The cheaper panels usually resist most standard flammability tests, and they never combust in the heat of the sun. However, if the panels are exposed to open fire from a gas burner, shisha coal, lit cigarette or other sources, they go up in flames quickly.
Tom Bell-Wright, founder of an international fire safety consulting firm in Dubai, told the IFSEC Global magazine that the panels hit the UAE market suddenly about 10 or 12 years ago. “I suppose no one here knew about this issue — except, of course, the manufacturers, including some very large firms in the Far East, who apparently chose to keep quiet about it,” Bell-Wright said.
The danger posed by the new claddings is that when they catch fire, flames will spread rapidly up and down the high-rises. Then burning droplets fall and, with the help from winds, spread the fire to nearby buildings and objects on the ground. So the fire safety problem is an aesthetic issue as well, since Dubai seems to be a fan of shiny metallic buildings.
Fortunately, Dubai’s headline-generating fires so far have been non-lethal. Usually the buildings’ façade go up in flames. But the interior are relatively safe, thanks to Dubai’s strict fire codes and such mandatory measures as sprinklers and fire-retardant panels.
At a security exhibition on 22 January 2017, Civil Defense Lt. Taher Hassan Al-Taher released new fire-safety rules and regulations for the emirate. The tougher rules aim to reduce the risk of fire and “minimize it to zero,” Taher told the Arab News. Among other things, Dubai will require developers to replace the old fire-prone cladding or face fines up to 50,000 Dirhams ($13,623). In addition, buildings that catch fire must have all old cladding panels removed, not just those damaged by the blaze.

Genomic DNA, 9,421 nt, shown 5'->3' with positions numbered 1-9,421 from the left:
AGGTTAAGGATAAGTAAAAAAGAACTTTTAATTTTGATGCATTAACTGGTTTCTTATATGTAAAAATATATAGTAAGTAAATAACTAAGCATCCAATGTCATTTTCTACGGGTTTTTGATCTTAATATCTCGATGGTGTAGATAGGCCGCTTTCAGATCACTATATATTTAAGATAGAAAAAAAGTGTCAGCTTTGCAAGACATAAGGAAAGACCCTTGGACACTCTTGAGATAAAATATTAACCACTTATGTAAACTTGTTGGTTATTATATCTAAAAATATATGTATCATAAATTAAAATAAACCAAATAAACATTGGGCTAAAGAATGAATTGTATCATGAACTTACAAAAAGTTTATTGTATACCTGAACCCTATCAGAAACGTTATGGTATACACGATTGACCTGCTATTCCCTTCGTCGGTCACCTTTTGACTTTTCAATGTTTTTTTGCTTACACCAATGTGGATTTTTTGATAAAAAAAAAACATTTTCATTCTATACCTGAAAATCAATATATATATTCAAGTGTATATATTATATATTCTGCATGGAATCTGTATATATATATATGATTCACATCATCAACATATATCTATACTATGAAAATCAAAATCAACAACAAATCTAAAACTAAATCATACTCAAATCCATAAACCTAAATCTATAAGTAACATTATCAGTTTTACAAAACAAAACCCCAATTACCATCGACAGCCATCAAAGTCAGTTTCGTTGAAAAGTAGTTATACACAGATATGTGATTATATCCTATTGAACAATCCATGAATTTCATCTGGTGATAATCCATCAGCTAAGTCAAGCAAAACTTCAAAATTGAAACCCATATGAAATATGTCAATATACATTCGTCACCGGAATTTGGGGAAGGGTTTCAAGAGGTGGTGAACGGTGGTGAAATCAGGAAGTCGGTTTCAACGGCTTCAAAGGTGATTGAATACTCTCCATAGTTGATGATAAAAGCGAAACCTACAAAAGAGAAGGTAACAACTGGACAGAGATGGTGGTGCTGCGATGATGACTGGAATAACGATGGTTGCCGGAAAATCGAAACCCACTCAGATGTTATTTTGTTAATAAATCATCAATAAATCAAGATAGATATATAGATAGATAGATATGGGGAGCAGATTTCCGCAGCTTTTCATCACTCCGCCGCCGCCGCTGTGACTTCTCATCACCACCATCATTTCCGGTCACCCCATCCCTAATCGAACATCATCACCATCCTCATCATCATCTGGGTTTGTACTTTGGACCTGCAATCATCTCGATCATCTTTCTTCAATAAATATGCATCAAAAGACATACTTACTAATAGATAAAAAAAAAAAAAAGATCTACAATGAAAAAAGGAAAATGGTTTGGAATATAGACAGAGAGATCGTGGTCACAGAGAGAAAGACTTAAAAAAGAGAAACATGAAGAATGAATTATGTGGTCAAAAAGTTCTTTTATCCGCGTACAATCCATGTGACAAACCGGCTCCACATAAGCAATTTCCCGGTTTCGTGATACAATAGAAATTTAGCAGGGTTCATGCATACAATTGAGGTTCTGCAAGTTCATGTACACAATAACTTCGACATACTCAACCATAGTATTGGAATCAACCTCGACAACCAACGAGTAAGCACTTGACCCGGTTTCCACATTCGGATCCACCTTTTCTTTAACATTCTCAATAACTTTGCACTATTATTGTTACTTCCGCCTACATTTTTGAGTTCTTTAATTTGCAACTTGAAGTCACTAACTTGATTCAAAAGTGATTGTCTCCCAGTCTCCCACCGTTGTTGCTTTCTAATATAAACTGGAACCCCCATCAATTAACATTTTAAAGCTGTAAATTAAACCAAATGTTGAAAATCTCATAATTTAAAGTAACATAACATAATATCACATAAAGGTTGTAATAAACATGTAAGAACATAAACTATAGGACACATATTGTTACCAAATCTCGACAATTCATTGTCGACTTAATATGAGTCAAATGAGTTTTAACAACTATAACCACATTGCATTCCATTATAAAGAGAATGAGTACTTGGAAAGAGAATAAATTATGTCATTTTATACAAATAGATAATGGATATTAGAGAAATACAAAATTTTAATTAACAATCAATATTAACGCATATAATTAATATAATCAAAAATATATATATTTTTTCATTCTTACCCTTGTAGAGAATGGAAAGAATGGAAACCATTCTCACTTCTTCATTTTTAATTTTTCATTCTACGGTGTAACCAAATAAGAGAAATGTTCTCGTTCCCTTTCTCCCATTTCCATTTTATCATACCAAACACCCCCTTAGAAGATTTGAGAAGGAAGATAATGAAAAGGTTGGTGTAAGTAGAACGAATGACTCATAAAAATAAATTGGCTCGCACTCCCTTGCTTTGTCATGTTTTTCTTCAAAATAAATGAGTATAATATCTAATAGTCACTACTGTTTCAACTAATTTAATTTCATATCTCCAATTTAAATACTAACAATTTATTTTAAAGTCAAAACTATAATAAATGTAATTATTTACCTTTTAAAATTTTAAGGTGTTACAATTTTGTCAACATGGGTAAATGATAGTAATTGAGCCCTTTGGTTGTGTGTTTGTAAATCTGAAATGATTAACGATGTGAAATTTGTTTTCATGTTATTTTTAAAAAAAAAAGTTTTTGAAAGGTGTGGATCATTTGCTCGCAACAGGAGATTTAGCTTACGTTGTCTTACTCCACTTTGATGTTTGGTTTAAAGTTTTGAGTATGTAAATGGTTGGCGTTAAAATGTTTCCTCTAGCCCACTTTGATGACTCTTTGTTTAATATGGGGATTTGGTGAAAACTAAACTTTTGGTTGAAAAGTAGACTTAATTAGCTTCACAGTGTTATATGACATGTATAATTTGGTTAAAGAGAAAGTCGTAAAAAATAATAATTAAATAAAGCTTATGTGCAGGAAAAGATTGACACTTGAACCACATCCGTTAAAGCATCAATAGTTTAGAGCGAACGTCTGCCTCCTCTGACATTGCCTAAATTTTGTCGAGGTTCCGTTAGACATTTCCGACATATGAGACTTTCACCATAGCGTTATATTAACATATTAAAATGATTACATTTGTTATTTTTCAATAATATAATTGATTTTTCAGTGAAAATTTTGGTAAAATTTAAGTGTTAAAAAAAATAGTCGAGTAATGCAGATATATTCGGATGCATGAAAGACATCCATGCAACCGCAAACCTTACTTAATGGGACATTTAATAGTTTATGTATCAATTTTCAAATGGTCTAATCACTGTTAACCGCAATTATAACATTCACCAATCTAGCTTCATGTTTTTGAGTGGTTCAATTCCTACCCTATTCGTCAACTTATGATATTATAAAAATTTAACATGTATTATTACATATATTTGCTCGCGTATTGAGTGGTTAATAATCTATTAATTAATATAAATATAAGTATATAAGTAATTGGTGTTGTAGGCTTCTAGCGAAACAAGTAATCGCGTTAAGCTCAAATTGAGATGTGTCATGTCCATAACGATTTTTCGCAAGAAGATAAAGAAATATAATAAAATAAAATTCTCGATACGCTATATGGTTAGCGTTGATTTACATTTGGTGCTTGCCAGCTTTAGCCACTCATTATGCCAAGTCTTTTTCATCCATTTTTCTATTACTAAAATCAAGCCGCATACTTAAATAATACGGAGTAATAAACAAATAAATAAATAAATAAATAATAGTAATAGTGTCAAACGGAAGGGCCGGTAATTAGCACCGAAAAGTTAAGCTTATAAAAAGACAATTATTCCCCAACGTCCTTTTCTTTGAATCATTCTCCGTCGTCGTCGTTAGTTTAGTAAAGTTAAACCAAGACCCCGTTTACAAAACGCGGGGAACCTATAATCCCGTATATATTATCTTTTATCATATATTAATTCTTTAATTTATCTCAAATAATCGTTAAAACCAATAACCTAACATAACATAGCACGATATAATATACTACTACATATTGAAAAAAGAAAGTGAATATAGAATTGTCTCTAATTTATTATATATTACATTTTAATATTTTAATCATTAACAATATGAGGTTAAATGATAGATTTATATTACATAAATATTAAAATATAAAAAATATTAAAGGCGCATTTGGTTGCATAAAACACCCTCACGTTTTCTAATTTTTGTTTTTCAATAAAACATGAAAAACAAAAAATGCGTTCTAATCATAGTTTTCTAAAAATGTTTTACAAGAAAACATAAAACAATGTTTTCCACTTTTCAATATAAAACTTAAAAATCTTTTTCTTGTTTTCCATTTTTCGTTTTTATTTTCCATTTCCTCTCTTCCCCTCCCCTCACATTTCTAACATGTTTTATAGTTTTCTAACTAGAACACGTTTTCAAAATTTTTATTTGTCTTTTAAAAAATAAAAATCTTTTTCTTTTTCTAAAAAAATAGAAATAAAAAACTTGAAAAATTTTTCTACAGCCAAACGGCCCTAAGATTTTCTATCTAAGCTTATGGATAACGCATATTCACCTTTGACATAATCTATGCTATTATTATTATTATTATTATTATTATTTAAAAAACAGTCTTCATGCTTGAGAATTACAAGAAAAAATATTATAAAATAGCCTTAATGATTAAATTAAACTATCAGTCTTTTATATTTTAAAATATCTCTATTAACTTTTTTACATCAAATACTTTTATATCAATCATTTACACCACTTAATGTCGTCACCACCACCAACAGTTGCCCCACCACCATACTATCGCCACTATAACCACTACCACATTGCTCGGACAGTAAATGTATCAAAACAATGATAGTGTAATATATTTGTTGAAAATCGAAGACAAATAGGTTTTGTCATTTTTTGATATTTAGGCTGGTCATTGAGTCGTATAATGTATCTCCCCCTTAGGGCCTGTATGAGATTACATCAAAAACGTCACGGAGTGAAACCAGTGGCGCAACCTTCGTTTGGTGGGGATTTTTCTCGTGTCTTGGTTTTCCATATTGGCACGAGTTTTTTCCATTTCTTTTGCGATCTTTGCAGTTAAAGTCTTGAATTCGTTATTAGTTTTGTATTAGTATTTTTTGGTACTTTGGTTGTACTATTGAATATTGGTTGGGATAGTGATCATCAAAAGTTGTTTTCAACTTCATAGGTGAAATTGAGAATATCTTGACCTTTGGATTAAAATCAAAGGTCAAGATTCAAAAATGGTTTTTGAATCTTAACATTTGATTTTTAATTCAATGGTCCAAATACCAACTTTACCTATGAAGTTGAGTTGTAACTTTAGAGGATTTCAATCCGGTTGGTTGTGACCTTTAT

Retrofitting could cost millions of dollars per building, according to Barry Greenberg, a senior associate at BSA Ahmad Bin Hezeem & Associates, a law firm in Dubai. Greenberg said a legal battle over who should pay to retrofit buildings has helped delay fixes. Another reason for the slow progress may be that the fires have yet to result in mass casualties, although some people have been injured.
Phil Barry, a fire safety consultant with Gloucester-based CWB Fire Safety who has worked extensively in Qatar and the UAE, told the Telegraph that fire safety inspections there are lax for two reasons. One is because expat workers conducting the inspections lack the right education and experience. The other reason is that the buildings’ owners are typically well connected, which might make it easier for them to skirt regulations. Barry noted that Dubai updated its fire standards for building exteriors in 2013. In the UK, those standards were adopted in 1973.
So the question remains whether Dubai’s high-rises will become safer structures in the near future. The answer for now seems to be “no.” One argument for that pessimism is that the UAE continues to be accused of fueling its construction boom with undocumented migrant workers, who are kept at the sites in what are essentially slave labor camps.